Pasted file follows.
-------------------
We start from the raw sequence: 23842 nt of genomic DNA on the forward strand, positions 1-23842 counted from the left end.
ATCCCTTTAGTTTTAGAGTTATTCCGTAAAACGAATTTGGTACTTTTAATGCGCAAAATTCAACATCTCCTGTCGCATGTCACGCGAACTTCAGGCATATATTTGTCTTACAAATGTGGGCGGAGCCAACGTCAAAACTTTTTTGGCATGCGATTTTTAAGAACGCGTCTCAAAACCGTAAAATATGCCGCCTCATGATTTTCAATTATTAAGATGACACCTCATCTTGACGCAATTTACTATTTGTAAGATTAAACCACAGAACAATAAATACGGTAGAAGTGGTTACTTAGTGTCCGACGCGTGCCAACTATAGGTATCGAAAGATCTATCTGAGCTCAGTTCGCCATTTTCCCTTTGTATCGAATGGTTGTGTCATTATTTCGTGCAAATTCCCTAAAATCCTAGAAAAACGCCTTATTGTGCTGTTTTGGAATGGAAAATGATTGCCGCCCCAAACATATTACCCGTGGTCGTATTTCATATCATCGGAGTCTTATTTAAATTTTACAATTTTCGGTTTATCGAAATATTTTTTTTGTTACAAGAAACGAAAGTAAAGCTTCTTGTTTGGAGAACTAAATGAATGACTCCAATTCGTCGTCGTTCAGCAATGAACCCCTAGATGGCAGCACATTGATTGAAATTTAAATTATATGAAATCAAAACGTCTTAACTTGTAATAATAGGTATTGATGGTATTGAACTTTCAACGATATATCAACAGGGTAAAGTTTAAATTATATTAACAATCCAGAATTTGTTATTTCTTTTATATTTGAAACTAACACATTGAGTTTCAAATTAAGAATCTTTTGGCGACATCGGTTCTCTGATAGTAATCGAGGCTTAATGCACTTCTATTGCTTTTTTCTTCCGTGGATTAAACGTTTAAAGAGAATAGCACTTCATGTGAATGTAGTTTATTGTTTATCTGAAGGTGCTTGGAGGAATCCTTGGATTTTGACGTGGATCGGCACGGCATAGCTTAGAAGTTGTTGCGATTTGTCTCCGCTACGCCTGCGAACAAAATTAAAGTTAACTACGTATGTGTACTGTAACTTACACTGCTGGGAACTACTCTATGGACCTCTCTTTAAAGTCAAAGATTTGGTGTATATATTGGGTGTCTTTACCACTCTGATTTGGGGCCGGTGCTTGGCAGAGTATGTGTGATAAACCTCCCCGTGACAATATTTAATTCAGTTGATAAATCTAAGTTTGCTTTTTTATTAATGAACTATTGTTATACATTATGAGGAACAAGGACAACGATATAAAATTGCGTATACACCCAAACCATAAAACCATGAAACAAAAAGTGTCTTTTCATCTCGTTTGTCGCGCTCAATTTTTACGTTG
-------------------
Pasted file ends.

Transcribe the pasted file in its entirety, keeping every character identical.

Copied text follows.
We start from the raw sequence: 23842 nt of genomic DNA on the forward strand, positions 1-23842 counted from the left end.
ATCCCTTTAGTTTTAGAGTTATTCCGTAAAACGAATTTGGTACTTTTAATGCGCAAAATTCAACATCTCCTGTCGCATGTCACGCGAACTTCAGGCATATATTTGTCTTACAAATGTGGGCGGAGCCAACGTCAAAACTTTTTTGGCATGCGATTTTTAAGAACGCGTCTCAAAACCGTAAAATATGCCGCCTCATGATTTTCAATTATTAAGATGACACCTCATCTTGACGCAATTTACTATTTGTAAGATTAAACCACAGAACAATAAATACGGTAGAAGTGGTTACTTAGTGTCCGACGCGTGCCAACTATAGGTATCGAAAGATCTATCTGAGCTCAGTTCGCCATTTTCCCTTTGTATCGAATGGTTGTGTCATTATTTCGTGCAAATTCCCTAAAATCCTAGAAAAACGCCTTATTGTGCTGTTTTGGAATGGAAAATGATTGCCGCCCCAAACATATTACCCGTGGTCGTATTTCATATCATCGGAGTCTTATTTAAATTTTACAATTTTCGGTTTATCGAAATATTTTTTTTGTTACAAGAAACGAAAGTAAAGCTTCTTGTTTGGAGAACTAAATGAATGACTCCAATTCGTCGTCGTTCAGCAATGAACCCCTAGATGGCAGCACATTGATTGAAATTTAAATTATATGAAATCAAAACGTCTTAACTTGTAATAATAGGTATTGATGGTATTGAACTTTCAACGATATATCAACAGGGTAAAGTTTAAATTATATTAACAATCCAGAATTTGTTATTTCTTTTATATTTGAAACTAACACATTGAGTTTCAAATTAAGAATCTTTTGGCGACATCGGTTCTCTGATAGTAATCGAGGCTTAATGCACTTCTATTGCTTTTTTCTTCCGTGGATTAAACGTTTAAAGAGAATAGCACTTCATGTGAATGTAGTTTATTGTTTATCTGAAGGTGCTTGGAGGAATCCTTGGATTTTGACGTGGATCGGCACGGCATAGCTTAGAAGTTGTTGCGATTTGTCTCCGCTACGCCTGCGAACAAAATTAAAGTTAACTACGTATGTGTACTGTAACTTACACTGCTGGGAACTACTCTATGGACCTCTCTTTAAAGTCAAAGATTTGGTGTATATATTGGGTGTCTTTACCACTCTGATTTGGGGCCGGTGCTTGGCAGAGTATGTGTGATAAACCTCCCCGTGACAATATTTAATTCAGTTGATAAATCTAAGTTTGCTTTTTTATTAATGAACTATTGTTATACATTATGAGGAACAAGGACAACGATATAAAATTGCGTATACACCCAAACCATAAAACCATGAAACAAAAAGTGTCTTTTCATCTCGTTTGTCGCGCTCAATTTTTACGTTG